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Broadgate: Weekly Briefing 9/3

9 March 2012

Greece – A leading European Union official has urged private holders of Greek bonds to sign up to a vital debt swap deal ahead of a deadline later on Thursday.

Economic and Monetary Affairs Commissioner Olli Rehn said there would be no better offer, and the deal was vital for eurozone financial stability.

Greece needs at least 75percent of bondholders to agree to take a 53.5percent cut in the value of their holdings.

Greece needs the deal if it is to receive a second bailout. On Wednesday, the Institute of International Finance said that just under 40percent of private holders of the outstanding Greek debt had agreed to it.

Germany – German factory orders unexpectedly declined in January as foreign demand for investment goods such as machinery slumped.

Orders, adjusted for seasonal swings and inflation, fell 2.7percent from December, when they gained 1.6percent, the Economy Ministry in Berlin said.

The economy, Europe’s largest, contracted in the fourth quarter of 2011 as the sovereign debt crisis curbed demand for its exports across the euro region.

Brazil – Brazil has become the sixth-largest economy in the world, the country’s finance minister said on Wednesday.

The Latin American nation’s economy grew 2.7percent last year, official figures show, confirming that Brazil has overtaken the U.K.

The Brazilian economy is now worth USD2.5tn, according to Finance Minister Guido Mantega, although Mr Mantega was keen to play down the symbolic transition, which comes after China officially overtook Japan as the world’s second-biggest economy last year.

“It is not important to be the world’s sixth-biggest economy, but to be among the most dynamic economies, and with sustainable growth,” he said.

BRIC – The BRICs group of Brazil, China, India and Russia have the four most active central banks among Group of 20 nations.

Research shows that each of the countries has made more than 20 changes to benchmark interest rates or reserve requirements over the past four years.

No other central bank in the G-20 has implemented more than 19 changes, with policy makers in emerging-market peers Mexico and South Korea matching the European Central Bank’s 12. The BRICs have had to cope with “much more volatile” inflation than other nations, causing the frequent rate changes and heightening the chance for policy error, said Nick Chamie, head of emerging markets at RBC Capital Markets.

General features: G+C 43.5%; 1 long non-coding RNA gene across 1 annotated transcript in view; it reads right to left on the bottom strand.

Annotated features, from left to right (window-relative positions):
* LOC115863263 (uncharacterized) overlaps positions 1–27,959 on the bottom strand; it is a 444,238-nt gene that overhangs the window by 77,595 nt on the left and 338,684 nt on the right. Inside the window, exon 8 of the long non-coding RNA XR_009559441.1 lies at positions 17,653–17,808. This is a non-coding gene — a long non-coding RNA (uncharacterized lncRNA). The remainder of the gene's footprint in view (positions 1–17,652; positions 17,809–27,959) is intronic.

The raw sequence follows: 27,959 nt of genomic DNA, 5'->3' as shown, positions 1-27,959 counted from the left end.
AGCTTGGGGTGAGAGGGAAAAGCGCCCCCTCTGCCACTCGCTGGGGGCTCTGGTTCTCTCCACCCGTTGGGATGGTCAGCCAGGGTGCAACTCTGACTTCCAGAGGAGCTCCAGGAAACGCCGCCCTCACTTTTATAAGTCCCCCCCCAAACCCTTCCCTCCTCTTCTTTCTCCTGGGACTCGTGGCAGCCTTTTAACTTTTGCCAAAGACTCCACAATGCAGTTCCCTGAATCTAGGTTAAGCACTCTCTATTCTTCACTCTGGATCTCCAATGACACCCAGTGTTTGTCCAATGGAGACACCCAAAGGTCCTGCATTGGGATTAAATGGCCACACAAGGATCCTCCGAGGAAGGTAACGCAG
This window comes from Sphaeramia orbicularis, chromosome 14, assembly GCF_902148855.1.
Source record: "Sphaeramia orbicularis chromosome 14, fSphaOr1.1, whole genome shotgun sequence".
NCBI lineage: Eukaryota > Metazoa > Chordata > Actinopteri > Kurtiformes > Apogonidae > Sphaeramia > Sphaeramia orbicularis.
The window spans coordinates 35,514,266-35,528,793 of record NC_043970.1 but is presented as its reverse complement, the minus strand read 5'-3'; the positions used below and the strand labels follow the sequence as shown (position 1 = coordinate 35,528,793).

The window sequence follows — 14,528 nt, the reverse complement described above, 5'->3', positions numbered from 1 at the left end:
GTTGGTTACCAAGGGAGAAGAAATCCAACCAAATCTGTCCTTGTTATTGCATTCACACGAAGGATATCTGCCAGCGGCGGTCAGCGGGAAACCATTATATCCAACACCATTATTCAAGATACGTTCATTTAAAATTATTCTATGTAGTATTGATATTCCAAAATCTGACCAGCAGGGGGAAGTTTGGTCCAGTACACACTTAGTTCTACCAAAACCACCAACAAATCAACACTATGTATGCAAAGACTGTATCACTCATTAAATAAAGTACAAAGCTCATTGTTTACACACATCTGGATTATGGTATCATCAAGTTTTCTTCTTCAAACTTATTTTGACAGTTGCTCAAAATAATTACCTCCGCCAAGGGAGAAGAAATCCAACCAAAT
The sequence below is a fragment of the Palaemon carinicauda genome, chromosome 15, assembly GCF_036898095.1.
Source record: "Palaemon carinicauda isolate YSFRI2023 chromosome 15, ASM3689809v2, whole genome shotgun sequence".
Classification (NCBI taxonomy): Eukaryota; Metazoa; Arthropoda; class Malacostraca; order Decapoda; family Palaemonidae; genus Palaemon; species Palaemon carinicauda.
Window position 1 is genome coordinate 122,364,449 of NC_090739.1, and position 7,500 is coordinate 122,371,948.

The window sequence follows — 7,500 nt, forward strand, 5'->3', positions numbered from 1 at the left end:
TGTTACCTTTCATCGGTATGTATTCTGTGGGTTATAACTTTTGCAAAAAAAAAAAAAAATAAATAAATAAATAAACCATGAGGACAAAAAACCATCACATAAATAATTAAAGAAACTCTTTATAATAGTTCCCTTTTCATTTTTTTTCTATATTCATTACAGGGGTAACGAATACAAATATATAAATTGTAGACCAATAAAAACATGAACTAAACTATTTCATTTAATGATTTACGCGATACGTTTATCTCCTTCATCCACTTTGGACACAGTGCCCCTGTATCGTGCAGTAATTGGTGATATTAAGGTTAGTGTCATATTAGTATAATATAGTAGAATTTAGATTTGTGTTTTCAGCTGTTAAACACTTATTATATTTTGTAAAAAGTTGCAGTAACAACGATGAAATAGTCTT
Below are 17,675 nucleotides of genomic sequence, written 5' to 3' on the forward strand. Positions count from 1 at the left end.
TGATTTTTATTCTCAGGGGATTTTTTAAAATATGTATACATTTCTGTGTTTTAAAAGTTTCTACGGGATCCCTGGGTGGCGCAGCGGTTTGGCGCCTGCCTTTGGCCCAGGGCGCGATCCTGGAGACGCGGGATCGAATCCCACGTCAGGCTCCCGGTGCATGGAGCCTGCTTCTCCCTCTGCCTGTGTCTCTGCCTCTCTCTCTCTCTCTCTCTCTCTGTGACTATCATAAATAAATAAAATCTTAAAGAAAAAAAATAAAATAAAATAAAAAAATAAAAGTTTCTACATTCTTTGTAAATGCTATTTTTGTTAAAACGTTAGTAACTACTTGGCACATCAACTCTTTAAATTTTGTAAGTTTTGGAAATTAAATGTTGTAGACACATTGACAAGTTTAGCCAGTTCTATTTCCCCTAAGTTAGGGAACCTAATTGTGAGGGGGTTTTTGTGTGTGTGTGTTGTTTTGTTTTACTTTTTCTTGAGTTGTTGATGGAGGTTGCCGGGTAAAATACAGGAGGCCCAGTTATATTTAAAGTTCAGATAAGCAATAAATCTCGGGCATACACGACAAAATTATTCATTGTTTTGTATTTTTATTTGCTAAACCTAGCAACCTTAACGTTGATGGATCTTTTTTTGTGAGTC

“To a varying degree, the more volatile the interest-rate and economic cycle, the more possibilities of making some policy mistakes,” Chamie said. “So far they have managed their cycle pretty well.”

India – The U.S. has reported India to the World Trade Organization, challenging its ban on imports of American poultry.

India has banned shipments of U.S farm products, including poultry meat and chicken eggs, since 2007 to prevent the spread of avian flu.

U.S. authorities said that India had imposed the ban to protect local industry and that it violates global trade rules. The move comes just days after the U.S. created a new panel to crack down on unfair trade practices by its partners.

Ron Kirk, U.S. Trade Representative, said that India’s ban was “clearly a case of disguising trade restrictions by invoking unjustified animal health concerns, the United States is the world’s leader in agricultural safety and we are confident that the World Trade Organization will confirm that India’s ban is unjustified.”

China – China’s stocks fell for a third day on Wednesday, the longest losing streak in almost two months, on concern a global slowdown will hurt earnings.

China cut its 2012 economic growth target to 7.5percent on March 5, down from 8percent over the past seven years, as the European debt crisis and sluggish U.S. recovery dampen demand for goods from the world’s largest exporter.

Commodities – Gold gained for the first time in four days on Wednesday as some investors bought the metal after its drop to the lowest level in almost six weeks.

Bullion slipped 1.9percent on Thursday as the dollar strengthened and commodities slid on concern slower growth will cut demand.

“Gold is likely to benefit from further investment dip buying interest,” James Moore, an analyst at TheBullionDesk.com in London said.

Spotlight on: Emerging Market outlook

Michael Konstantinov, manager of the Allianz RCM BRIC Stars fund, explains why, despite a good start to the year, there is still significant upside potential in the emerging markets.